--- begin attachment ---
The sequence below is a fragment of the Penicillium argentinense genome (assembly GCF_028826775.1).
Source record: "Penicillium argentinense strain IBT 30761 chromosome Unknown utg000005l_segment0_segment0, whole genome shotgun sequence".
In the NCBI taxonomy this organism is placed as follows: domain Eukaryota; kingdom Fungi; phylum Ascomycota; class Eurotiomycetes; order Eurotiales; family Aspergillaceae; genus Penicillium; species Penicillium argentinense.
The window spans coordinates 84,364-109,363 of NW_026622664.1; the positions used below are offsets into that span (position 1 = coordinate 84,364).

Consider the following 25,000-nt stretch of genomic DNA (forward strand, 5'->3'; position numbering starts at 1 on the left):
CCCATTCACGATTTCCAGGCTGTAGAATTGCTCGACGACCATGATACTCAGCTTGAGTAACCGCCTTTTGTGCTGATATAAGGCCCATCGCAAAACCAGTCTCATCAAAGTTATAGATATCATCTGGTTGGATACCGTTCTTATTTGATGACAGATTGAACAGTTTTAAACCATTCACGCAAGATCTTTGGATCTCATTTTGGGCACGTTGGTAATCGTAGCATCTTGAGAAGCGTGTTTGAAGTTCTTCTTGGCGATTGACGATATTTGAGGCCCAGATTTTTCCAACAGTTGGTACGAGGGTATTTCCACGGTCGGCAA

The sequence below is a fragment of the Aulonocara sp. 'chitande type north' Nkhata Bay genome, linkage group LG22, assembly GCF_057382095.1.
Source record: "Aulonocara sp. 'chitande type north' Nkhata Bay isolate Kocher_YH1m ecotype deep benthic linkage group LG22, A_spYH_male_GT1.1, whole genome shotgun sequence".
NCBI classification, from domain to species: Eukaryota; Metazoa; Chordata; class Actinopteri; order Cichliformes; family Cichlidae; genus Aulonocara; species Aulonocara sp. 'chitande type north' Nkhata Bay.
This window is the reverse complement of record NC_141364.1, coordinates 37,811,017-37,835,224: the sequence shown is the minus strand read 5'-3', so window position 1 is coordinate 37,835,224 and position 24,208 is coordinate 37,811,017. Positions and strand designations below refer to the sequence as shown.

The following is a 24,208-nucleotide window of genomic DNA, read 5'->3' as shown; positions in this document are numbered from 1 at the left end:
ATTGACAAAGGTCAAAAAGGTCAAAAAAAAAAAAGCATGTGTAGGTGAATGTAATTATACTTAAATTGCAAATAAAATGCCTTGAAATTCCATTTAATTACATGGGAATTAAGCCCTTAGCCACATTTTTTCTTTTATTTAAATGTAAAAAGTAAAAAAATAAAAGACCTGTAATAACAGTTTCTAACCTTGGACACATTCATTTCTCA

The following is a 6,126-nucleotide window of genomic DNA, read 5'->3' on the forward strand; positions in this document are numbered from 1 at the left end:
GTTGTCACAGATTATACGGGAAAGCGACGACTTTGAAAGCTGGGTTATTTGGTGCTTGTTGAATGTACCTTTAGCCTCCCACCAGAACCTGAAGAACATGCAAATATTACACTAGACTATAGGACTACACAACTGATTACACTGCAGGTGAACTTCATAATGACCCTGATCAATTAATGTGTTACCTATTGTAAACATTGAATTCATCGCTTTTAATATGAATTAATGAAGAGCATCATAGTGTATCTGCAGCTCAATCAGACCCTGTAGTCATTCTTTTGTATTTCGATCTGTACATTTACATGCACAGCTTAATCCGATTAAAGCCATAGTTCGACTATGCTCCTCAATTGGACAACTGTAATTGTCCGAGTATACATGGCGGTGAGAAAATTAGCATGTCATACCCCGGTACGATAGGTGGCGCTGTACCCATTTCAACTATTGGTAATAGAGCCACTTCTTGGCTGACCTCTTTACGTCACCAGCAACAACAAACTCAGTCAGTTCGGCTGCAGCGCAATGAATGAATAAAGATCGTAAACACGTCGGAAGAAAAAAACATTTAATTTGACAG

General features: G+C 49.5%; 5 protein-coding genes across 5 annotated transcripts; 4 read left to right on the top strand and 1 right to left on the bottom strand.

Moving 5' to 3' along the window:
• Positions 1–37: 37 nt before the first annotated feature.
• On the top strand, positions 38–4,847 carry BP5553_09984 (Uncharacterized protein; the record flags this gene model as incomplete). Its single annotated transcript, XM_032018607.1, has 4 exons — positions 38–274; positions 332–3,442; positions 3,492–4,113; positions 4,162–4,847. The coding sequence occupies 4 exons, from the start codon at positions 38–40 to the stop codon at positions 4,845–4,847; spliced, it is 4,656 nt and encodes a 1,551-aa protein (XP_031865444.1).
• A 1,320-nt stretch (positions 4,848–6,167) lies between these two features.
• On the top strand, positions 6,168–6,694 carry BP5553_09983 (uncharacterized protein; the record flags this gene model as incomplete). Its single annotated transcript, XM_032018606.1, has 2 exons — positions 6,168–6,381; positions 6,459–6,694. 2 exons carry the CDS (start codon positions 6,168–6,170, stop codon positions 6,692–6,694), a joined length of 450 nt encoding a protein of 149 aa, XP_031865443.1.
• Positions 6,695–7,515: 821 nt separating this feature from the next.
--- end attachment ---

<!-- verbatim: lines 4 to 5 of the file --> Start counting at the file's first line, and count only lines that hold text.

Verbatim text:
The window spans coordinates 84,364-109,363 of NW_026622664.1; the positions used below are offsets into that span (position 1 = coordinate 84,364).

Consider the following 25,000-nt stretch of genomic DNA (forward strand, 5'->3'; position numbering starts at 1 on the left):